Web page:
Meeting set to detail changes after profiling case

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By Mike Gertzman By Mike Gertzman
By Mike Gertzman By Mike Gertzman
By Mike Gertzman By Mike Gertzman
By Mike Gertzman By Mike Gertzman
By Mike Gertzman By Mike Gertzman

PHOENIX (AP) -- An official appointed to monitor Maricopa County Sheriff Joe Arpaio's office in a racial profiling case will hold a community meeting in Guadalupe - the site of a 2008 immigration operation that helped launch a battle over the sheriff's signature immigration patrols.

The purpose of the Wednesday meeting being held by court monitor Robert Warshaw is to inform the public of changes being made at Arpaio's office in response to a 2013 court ruling that concluded the agency had racially profiled Latinos in its immigration and traffic patrols.

Over two days in April 2008, a large number of deputies flooded the heavily Hispanic town, stopping drivers for traffic violations and other minor offenses. People living there complained that they were racially profiled. Thirty-three of the 47 people arrested in the patrol had Hispanic names.

Mayor Rebecca Jimenez, who believed the operation was meant to raise Arpaio's profile for his re-election campaign that year, had tried unsuccessfully to get him to stop the patrol and questioned the authenticity of his stated purpose for the operation.

Guadalupe, which relies on the sheriff's office to provide police services, threatened to sever its ties with Arpaio's office but has maintained its contract with the agency after failing to find other police departments willing to provide protection.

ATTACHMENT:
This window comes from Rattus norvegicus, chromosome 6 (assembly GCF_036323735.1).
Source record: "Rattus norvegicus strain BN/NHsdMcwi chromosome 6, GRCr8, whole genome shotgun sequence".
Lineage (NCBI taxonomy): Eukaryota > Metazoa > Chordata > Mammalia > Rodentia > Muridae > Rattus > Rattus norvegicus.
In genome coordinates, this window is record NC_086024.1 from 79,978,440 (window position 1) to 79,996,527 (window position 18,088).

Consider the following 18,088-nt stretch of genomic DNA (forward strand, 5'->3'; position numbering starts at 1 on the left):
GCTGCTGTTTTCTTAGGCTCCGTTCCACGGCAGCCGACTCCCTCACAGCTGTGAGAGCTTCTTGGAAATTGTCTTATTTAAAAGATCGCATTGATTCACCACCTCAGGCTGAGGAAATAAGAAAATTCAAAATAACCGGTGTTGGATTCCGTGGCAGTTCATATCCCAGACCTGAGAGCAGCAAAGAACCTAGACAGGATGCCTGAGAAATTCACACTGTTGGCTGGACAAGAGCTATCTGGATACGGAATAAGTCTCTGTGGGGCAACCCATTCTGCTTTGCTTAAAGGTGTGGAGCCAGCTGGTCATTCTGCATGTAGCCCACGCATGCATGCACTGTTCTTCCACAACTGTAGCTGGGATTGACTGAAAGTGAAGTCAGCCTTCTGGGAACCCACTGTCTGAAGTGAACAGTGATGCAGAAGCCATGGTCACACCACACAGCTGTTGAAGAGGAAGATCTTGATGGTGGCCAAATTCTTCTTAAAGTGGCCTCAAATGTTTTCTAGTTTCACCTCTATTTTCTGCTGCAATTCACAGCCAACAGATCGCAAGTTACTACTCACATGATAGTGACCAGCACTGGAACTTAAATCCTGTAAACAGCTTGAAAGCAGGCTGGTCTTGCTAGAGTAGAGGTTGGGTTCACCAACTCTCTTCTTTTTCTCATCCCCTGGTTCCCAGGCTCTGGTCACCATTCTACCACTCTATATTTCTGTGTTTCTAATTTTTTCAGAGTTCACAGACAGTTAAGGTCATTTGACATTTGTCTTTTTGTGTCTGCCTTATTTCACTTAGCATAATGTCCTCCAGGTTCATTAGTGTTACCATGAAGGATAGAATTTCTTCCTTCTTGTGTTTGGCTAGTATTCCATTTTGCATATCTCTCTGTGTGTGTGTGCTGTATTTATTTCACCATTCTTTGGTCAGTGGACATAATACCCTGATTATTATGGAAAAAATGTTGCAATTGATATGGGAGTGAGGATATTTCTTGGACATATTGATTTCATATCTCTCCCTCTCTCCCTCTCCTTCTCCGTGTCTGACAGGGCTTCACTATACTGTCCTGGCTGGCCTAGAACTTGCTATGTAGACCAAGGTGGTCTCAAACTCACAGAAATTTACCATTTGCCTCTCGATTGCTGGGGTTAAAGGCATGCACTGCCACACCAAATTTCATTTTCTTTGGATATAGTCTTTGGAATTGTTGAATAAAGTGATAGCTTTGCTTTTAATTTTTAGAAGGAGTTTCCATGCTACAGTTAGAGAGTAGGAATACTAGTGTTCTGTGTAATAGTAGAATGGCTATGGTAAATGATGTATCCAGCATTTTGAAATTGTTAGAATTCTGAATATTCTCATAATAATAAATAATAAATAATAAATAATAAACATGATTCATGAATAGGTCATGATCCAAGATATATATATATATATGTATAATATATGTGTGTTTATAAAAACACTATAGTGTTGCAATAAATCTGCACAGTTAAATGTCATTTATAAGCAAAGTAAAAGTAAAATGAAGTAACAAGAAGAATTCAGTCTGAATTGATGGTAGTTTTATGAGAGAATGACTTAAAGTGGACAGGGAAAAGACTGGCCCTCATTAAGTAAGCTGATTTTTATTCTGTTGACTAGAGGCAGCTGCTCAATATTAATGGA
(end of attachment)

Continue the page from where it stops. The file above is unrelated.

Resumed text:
"If he wants to make everything right, the sheriff should go into Guadalupe and offer a public apology," said Lydia Guzman, a civil rights advocate.

In an interview Tuesday, Arpaio said he has no regrets about launching the 2008 patrol.

"With the same circumstances, I'd do it all over again," Arpaio said.

The sheriff, who conducted about 20 such patrols across metro Phoenix from January 2008 until October 2011, said he probably won't attend the meeting but will send senior managers.

The public meeting will come less than a week after Warshaw said in a report that Arpaio's office has a distant relationship with the community that it serves. Arpaio rejected the criticism, citing his success at winning re-election and his frequent speaking engagements before groups in the Phoenix area.

In the 2013 ruling in the racial profiling case, U.S. District Judge Murray Snow commented specifically on the Guadalupe patrol, concluding the sheriff's office wanted to conduct an operation in an area densely populated with Hispanics and considered race as a factor in selecting Guadalupe as the location.

The agency said in a April 2008 news release that the effort was launched because of escalating tensions between town residents and immigrants who were in the country illegally.

Snow, however, said there was no testimony or evidence on how the sheriff's office came to that conclusion.

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